Ramblings & ephemera

Corporate consolidation reigns in American business, & that’s a problem

From Barry C. Lynn’s “The Case for Breaking Up Wal-Mart” (Harper’s: 24 July 2006):

It is now twenty-five years since the Reagan Administration eviscerated America’s century-long tradition of antitrust enforcement. For a generation, big firms have enjoyed almost complete license to use brute economic force to grow only bigger. And so today we find ourselves in a world dominated by immense global oligopolies that every day further limit the flexibility of our economy and our personal freedom within it. There are still many instances of intense competition — just ask General Motors.

But since the great opening of global markets in the early 1990s, the tendency within most of the systems we rely on for manufactured goods, processed commodities, and basic services has been toward ever more extreme consolidation. Consider raw materials: three firms control almost 75 percent of the global market in iron ore. Consider manufacturing services: Owens Illinois has rolled up roughly half the global capacity to supply glass containers. We see extreme consolidation in heavy equipment; General Electric builds 60 percent of large gas turbines as well as 60 percent of large wind turbines. In processed materials; Corning produces 60 percent of the glass for flat-screen televisions. Even in sneakers; Nike and Adidas split a 60-percent share of the global market. Consolidation reigns in banking, meatpacking, oil refining, and grains. It holds even in eyeglasses, a field in which the Italian firm Luxottica has captured control over five of the six national outlets in the U.S. market.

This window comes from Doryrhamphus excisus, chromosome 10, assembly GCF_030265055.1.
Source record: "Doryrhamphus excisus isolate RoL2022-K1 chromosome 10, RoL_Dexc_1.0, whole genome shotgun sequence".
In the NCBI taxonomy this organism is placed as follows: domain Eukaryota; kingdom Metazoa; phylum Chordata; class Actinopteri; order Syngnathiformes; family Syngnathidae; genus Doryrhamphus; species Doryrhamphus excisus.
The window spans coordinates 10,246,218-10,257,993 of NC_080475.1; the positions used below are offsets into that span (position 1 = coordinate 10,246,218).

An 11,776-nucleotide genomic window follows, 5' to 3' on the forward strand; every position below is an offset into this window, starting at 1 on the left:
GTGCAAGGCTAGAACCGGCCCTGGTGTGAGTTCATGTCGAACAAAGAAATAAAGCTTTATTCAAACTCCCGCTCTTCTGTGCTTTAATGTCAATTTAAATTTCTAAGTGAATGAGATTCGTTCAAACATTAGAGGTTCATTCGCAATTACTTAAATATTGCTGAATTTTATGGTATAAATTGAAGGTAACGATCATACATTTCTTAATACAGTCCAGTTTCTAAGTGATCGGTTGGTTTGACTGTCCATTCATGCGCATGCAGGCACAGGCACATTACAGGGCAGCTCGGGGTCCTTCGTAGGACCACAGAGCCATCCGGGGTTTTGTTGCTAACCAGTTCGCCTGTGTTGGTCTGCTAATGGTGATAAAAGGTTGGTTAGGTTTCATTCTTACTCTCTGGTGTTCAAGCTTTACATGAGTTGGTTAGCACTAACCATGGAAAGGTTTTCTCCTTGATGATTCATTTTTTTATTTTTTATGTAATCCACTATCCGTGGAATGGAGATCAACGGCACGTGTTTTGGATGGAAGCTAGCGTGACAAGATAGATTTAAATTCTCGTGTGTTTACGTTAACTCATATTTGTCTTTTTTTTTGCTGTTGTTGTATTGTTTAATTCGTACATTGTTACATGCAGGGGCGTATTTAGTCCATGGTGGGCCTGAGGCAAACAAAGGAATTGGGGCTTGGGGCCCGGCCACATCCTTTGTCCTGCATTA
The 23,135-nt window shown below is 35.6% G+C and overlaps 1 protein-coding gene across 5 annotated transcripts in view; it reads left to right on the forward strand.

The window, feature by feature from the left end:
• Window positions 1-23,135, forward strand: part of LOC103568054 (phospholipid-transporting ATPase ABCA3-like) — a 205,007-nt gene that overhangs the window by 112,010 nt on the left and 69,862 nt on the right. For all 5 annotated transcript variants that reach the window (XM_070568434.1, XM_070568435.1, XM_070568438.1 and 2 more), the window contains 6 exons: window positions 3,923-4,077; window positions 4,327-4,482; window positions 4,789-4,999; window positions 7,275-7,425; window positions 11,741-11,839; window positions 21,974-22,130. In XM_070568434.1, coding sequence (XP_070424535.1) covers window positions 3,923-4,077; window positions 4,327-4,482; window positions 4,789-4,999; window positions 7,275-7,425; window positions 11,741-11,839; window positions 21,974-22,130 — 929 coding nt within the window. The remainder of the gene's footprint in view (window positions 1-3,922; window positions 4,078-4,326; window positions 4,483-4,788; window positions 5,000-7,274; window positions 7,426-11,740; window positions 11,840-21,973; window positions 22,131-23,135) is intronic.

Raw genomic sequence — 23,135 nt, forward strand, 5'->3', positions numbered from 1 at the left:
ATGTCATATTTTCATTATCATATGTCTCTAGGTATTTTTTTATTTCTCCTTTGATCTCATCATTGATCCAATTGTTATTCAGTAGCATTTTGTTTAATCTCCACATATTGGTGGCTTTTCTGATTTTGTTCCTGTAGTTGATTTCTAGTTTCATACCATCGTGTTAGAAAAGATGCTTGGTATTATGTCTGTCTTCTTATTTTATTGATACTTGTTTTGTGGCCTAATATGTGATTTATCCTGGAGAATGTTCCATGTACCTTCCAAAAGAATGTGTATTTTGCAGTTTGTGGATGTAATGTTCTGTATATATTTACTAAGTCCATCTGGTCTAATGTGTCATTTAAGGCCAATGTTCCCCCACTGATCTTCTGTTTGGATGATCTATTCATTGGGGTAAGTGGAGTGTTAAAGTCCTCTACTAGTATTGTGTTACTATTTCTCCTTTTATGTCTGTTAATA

The stakes could not be higher. In systems where oligopolies rule unchecked by the state, competition itself is transformed from a free-for-all into a kind of private-property right, a license to the powerful to fence off entire marketplaces, there to pit supplier against supplier, community against community, and worker against worker, for their own private gain. When oligopolies rule unchecked by the state, what is perverted is the free market itself, and our freedom as individuals within the economy and ultimately within our political system as well.

Comments are closed.